Top-Rated Tourist Attractions in Lisbon
Lisbon, in Portuguese Lisboa (pronounced "Lisbóa"), capital of Portugal lies some 17km/10.5mi from the Atlantic on the north bank of the Tagus, which here opens out into the Mar de Palha ("sea of straw"), 7km/4.5mi wide. To the west of the city the estuary narrows again to 2-3km/1-2mi across, forming a fine sheltered natural harbor.
Thanks to its wonderful setting Lisbon is rightly numbered among the world's most beautiful cities. The many treasures of art and architecture still testify to its glorious past and, together with the charm of the old town and its steep narrow streets, make a stay here a memorable experience for any visitor.
The Phoenicians were the first to take advantage of this excellent harbor-age at the mouth of the Tagus, establishing a settlement which they called Alis Ubbo. Later the Lusitanian port of Olisipo, it was taken over by the Romans, surrounded by walls and, as Felicitas Iulia, became the admininstrative capital of the Roman province of Lusitania, the second most important town (after Mérida) in the Iberian peninsula.
In A.D. 407 the town was taken by the Alani; from 585 to 715 it was under Visigothic rule; and after the battle of Jerez it fell into the hands of the Moors, who called it Al Oshbuna or Lishbuna. Under the Moors (until 1147) it enjoyed economic prosperity and a great flowering of culture.
Lisbon became of major importance again in 1260, when King Afonso III made its capital. The great discoveries of the late 15th C. and the conquest of the East Indies principally benefited the capital, which rapidly developed into one of the wealthiest cities in Europe.
On November 1, 1755 most of the town was laid in ruins by a devastating earthquake, but rebuilding soon began under the direction of the Marquês de Pombal. The city was laid out on a magnificent scale, which is still visible today, to the plans of Manuel de Maira, incorporating such asf the older Gothic and Manueline buildings has survived.
The transfer of the capital to Rio de Janeiro from the French invasion (1807-08) until 1821, followed by the loss of Brazil as a colony, were considerable setbacks to Lisbon, from which it only gradually recovered in the second half of the 19th C. The 20th century has seen Lisbon develop into a modern and enlightened city whilst generally retaining its individuality, depite the impact on its history by the fire that destroyed 7,500 sq.m/8,970 sq.yd of the center in August 1988.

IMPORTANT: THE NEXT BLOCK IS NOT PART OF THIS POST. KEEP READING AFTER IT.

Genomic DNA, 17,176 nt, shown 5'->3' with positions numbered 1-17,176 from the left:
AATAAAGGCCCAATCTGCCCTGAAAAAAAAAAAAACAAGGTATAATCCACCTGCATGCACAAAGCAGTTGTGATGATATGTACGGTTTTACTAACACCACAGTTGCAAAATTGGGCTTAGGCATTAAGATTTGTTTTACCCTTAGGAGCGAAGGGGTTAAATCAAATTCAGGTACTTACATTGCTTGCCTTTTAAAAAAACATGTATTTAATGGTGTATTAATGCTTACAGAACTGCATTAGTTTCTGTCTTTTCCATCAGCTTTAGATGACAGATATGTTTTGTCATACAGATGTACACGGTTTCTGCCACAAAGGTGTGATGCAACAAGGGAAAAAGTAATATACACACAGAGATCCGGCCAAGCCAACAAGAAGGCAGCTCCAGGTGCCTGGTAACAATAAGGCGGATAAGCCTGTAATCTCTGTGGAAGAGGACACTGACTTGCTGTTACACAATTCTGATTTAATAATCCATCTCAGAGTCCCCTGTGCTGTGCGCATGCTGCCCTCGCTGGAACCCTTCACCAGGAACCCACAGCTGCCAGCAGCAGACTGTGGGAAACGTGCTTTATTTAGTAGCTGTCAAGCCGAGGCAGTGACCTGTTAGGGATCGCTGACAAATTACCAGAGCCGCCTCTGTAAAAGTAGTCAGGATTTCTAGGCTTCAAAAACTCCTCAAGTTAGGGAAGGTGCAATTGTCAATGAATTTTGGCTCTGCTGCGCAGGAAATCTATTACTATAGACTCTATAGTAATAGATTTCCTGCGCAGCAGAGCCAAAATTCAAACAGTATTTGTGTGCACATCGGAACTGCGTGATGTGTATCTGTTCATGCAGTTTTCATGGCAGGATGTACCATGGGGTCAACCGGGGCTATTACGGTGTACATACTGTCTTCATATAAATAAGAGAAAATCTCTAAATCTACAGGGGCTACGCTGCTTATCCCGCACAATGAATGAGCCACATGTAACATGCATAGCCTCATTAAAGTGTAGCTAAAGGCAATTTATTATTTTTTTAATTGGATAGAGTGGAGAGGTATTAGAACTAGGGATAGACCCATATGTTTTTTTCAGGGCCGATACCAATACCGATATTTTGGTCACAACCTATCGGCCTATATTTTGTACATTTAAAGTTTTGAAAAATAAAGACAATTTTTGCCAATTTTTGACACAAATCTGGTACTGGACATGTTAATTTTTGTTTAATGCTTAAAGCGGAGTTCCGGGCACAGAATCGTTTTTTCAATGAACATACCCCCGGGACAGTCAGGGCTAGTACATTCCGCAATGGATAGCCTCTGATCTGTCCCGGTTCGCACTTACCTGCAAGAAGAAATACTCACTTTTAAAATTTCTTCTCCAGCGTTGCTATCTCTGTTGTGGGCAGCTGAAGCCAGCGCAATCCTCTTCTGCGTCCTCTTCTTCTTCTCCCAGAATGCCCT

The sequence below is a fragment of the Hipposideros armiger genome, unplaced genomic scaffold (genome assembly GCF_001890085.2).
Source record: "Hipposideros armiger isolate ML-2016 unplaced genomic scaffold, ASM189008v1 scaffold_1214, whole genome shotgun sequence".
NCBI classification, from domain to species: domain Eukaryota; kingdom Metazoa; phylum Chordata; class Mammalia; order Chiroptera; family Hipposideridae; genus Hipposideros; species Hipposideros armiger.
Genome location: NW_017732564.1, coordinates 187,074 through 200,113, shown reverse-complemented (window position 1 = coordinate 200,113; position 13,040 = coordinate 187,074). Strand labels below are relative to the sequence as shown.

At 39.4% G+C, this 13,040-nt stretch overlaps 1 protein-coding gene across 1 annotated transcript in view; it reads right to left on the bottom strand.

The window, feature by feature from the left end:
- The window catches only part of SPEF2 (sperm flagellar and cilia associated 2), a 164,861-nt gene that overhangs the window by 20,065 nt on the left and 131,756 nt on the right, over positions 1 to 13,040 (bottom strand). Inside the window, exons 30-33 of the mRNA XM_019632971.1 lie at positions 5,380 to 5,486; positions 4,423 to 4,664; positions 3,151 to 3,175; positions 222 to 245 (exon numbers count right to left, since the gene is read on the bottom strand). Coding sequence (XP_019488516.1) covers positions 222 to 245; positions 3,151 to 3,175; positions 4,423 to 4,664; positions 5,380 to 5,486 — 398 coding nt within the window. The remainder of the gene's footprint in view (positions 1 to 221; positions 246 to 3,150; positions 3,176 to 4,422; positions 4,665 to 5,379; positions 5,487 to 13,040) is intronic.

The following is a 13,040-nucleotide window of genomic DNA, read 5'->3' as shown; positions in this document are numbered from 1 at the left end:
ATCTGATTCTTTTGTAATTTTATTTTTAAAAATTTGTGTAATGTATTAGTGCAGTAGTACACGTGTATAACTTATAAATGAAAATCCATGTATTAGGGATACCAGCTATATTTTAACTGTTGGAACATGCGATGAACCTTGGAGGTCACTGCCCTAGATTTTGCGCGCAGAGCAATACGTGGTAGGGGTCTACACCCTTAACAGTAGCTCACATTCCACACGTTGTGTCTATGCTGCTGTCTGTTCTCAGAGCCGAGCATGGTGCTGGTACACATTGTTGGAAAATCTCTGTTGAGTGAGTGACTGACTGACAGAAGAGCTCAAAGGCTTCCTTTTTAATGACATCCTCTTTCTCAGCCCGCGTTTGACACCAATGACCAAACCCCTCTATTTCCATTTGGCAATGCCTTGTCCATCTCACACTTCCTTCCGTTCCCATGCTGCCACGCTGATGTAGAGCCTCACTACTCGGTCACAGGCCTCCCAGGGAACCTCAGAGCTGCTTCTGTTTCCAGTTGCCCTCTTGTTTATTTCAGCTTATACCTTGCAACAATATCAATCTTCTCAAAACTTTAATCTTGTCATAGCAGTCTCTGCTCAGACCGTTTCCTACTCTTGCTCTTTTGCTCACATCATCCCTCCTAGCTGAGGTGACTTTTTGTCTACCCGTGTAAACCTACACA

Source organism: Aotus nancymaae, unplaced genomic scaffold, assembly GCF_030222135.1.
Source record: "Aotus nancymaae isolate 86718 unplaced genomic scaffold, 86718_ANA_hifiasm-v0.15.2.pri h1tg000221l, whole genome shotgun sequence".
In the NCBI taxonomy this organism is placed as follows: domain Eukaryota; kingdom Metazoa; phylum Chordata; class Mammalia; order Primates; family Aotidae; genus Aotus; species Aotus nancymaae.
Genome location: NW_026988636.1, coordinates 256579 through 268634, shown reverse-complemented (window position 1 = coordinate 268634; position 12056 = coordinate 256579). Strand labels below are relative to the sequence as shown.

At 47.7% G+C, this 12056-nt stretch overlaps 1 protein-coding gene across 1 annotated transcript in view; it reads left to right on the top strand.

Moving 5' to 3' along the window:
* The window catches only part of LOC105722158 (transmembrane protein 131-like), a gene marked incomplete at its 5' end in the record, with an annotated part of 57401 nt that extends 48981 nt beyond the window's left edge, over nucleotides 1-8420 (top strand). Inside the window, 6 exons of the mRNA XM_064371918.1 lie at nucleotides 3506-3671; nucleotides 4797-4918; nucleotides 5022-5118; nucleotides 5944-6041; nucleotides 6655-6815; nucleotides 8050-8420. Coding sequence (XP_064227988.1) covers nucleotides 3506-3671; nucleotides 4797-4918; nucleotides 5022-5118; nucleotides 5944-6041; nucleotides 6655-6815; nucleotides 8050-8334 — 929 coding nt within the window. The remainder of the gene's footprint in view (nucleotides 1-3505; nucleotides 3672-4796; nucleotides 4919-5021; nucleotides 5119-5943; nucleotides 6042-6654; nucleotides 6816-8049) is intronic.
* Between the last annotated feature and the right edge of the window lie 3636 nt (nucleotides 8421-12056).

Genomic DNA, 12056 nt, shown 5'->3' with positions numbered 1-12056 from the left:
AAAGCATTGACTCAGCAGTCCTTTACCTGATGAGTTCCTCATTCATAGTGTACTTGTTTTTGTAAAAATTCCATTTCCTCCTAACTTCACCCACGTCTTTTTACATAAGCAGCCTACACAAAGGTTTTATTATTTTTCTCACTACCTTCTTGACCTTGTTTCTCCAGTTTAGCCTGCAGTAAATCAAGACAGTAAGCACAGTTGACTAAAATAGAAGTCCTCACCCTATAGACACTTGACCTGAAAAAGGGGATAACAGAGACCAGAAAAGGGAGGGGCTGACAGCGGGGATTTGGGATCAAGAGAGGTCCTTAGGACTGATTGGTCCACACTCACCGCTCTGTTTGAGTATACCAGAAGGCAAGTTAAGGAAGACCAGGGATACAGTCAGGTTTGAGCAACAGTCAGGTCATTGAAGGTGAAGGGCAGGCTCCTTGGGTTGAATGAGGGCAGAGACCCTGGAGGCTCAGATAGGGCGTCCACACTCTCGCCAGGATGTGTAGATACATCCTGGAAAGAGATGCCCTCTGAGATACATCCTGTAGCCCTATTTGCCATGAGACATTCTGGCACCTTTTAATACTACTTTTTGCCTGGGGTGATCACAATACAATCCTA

Lisbon's sea of whitish-gray houses extends over twenty hills on the southern slopes of the Estremadura plateau, with considerable variations in height, the different parts of the city being linked by steep streets and a number of lifts and funiculars.
At the heart of the city is the Baixa, the lower town, completely rebuilt in a depression just above the level of the Tagus after the quarter had been destroyed by the 1755 earthquake. It is full of gardens and broad promenades, along with narrow streets lined by great business houses. East of the Baixa, on the slopes of the castle mound, are Lisbon's oldest quarters, the Alfama and Mouraria, with the mass of secretive, medieval seeming alleys that survived the earthquake virtually unscathed. The same was true of the old part of town, the Bairro Alto, the upper town west of the Baixo. This is bordered on the west by Lapa, one of Lisbon's smartest residential suburbs and also the diplomatic quarter, where many countries have their embassies and the homes of their diplomats, while the suburb of Belém, farther west, has its own impressive buildings that serve as reminders of Portugal's past greatness.
The most radical changes to the face of Lisbon in recent decades have been in the north and east with the building of enormous housing estates such as Alvalade, in the north, designed to accommodate 50,000 while modern office and retailing complexes such as the Amoreiras shopping center have also made their mark on the city's skyline.
A city's problems
In the "bairros da lata" in the northern and eastern outskirts of Lisbon the poorest of the community live in shanties, often without electricity or running water. Many of these deprived people have come from the former Portuguese colonies or from other parts of Portugal, or are simply unable to afford higher rents. The housing shortage in the inner city is another pressing problem, and most people who work in the capital have to commute daily. In its turn this has led to chaotic traffic conditions, especially in the rush-hours. Attempts are now being made to alleviate the housing shortage and to control rents, but it will some time before the effects of these measures can be assessed.
Lisbon has hosted numerous contemporary events including the world-renowned Lisbon Half-Marathon every March, Rock in Rio in 2004 and 2006, the Euro soccer cup and in 2007 it was the site of the "New 7 Wonders Of The World" ceremony that was transmitted around the world.